Alleged violent gambling ring busted
SAN DIEGO (CNS) – Eighteen members of what prosecutors called a violent
gambling ring located mainly in California and Peru were charged with operating
an illegal Internet and telephone wagering business called “Macho Sports,”
according to a federal indictment unsealed in San Diego Wednesday.
According to the indictment, participants in the scheme are accused of
taking millions of dollars in illegal sports wagers over the last decade in the
San Diego and Los Angeles areas. Fourteen of the defendants were arrested today
in a series of FBI raids in both counties.
Charges include racketeering conspiracy to conduct enterprise affairs
and running an illegal gambling business.
“This case highlights the connection between illegal Internet gambling
operations and the violence associated with this type of racketeering
activity,” FBI Special Agent in Charge Daphne Hearn said. “Criminal
enterprises like Macho Sports and their U.S.-based `bookmakers' prey on the
gambling addictions of their betting customers, wreaking havoc on people's
lives and the lives of family members.”
In addition to the arrests made today in Southern California, foreign
law enforcement counterparts arrested defendant Erik Portocarrero in Oslo,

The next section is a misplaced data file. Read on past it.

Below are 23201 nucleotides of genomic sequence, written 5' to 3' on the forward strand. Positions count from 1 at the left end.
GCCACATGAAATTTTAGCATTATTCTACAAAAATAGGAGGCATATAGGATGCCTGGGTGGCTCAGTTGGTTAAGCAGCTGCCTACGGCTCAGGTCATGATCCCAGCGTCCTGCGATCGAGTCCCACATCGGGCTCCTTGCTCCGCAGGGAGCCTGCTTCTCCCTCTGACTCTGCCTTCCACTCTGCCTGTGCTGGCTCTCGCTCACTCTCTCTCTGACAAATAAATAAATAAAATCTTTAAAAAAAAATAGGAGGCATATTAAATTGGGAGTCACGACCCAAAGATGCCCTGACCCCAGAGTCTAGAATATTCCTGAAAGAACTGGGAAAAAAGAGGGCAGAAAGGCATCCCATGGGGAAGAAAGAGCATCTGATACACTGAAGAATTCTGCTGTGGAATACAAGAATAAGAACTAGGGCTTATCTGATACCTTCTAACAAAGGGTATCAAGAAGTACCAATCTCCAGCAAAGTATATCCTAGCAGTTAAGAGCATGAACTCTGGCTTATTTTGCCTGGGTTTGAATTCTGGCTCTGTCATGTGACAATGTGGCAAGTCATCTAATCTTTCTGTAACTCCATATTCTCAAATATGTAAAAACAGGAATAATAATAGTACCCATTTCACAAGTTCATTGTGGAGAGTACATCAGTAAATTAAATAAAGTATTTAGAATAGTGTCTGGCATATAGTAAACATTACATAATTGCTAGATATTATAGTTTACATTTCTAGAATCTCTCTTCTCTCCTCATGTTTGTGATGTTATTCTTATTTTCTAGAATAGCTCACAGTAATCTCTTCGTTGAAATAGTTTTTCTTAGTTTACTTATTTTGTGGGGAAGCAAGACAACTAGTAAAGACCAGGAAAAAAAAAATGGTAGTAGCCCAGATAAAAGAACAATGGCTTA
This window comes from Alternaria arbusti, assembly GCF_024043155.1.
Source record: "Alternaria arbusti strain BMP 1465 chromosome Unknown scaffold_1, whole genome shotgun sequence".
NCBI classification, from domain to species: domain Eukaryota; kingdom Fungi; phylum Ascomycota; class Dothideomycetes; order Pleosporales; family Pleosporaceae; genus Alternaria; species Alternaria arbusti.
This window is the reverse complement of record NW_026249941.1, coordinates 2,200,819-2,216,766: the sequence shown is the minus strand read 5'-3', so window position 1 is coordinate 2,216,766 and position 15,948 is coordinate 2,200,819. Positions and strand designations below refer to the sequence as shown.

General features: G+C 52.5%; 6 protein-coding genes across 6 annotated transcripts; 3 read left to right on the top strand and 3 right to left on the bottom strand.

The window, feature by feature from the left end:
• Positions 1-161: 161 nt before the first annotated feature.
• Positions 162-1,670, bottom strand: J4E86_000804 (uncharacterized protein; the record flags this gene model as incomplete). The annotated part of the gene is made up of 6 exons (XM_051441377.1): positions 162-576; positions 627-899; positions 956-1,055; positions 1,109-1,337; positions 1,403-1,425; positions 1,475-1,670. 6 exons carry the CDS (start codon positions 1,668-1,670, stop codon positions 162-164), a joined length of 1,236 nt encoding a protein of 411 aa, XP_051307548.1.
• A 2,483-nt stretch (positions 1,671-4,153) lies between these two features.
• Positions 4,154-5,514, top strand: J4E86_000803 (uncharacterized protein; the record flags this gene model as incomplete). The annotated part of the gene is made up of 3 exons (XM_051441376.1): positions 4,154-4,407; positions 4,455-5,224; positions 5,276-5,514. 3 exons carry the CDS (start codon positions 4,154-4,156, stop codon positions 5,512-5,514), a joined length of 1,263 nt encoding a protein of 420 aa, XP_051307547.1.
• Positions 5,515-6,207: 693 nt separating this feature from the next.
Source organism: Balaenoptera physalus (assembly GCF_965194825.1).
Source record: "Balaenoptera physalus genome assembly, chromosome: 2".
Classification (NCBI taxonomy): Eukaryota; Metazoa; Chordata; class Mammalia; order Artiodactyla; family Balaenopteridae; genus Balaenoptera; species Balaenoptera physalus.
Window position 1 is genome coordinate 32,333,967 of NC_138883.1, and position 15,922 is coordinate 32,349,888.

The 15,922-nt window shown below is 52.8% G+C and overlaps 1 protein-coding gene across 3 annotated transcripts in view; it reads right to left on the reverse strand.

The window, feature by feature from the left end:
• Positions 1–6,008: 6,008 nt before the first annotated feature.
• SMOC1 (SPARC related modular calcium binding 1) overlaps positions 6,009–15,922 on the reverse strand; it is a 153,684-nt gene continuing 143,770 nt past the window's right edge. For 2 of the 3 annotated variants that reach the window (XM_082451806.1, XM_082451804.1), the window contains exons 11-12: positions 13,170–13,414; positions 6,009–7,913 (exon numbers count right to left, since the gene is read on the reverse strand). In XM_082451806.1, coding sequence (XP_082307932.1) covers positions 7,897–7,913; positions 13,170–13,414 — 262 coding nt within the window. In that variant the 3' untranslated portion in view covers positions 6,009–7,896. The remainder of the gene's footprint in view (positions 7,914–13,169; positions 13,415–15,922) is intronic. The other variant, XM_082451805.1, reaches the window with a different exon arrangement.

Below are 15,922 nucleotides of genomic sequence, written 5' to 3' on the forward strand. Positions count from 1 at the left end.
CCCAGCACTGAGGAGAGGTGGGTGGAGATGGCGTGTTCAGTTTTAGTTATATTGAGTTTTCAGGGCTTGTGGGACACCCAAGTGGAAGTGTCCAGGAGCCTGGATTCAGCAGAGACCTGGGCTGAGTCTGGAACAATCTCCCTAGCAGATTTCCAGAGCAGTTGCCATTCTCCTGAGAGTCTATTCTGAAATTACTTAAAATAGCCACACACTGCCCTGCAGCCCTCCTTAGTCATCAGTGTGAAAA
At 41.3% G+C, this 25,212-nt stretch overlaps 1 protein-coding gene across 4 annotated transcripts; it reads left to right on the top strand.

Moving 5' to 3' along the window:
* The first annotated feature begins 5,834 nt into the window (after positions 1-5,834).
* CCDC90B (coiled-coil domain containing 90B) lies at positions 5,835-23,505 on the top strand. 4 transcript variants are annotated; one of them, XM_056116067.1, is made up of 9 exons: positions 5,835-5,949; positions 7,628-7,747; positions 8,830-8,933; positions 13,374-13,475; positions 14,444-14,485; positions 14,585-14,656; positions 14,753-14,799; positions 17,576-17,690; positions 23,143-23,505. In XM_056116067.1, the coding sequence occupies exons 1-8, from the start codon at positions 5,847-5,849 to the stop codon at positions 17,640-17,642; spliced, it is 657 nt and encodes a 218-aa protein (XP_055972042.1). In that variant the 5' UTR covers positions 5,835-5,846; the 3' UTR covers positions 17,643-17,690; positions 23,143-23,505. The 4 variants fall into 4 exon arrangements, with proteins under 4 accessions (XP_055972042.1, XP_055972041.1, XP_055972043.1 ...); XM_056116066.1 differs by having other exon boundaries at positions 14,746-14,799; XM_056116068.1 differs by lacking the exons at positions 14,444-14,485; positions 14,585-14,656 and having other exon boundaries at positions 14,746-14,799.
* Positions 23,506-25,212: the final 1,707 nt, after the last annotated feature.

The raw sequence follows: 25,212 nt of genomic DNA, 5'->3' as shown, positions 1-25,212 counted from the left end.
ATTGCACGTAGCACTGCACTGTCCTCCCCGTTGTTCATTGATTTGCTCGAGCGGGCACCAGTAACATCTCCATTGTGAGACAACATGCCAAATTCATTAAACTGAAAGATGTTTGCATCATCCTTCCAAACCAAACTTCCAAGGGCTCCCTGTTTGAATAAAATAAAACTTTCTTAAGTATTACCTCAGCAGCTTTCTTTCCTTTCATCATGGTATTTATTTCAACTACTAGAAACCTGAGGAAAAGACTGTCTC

FBI agents also executed warrants seeking the forfeiture of at least $5
million in property associated with Macho Sports, including a La Jolla property
obtained by conspirators with proceeds from the illegal operation, authorities
The FBI investigation, which started in 2011, included wiretaps and
According to the indictment, Jan Harald Portocarrero, 40, and Erik
Portocarrero, 42, ran Macho Sports from Lima, Peru, using the Internet and toll-
free telephone lines to accept bets from customers in California.
The organization ensured the prompt payment of gambling debts through
the use of intimidation, threats and violence, as well as fostering a violent
reputation regarding its treatment of delinquent customers, according to the
Although originally from California, the Portocarrero brothers set up
Macho Sports first in Panama and later in Peru after suffering previous
gambling arrests or convictions in the United States, according to the
In addition to its telephone and Internet operations, Macho Sports used
teams of bookies — such as Amir Mokayef, operating primarily in San Diego, and
Joseph Barrios, operating mainly in Los Angeles — who were responsible for
recruiting customers, paying off winning bets and collecting on losing bets,
the indictment stated.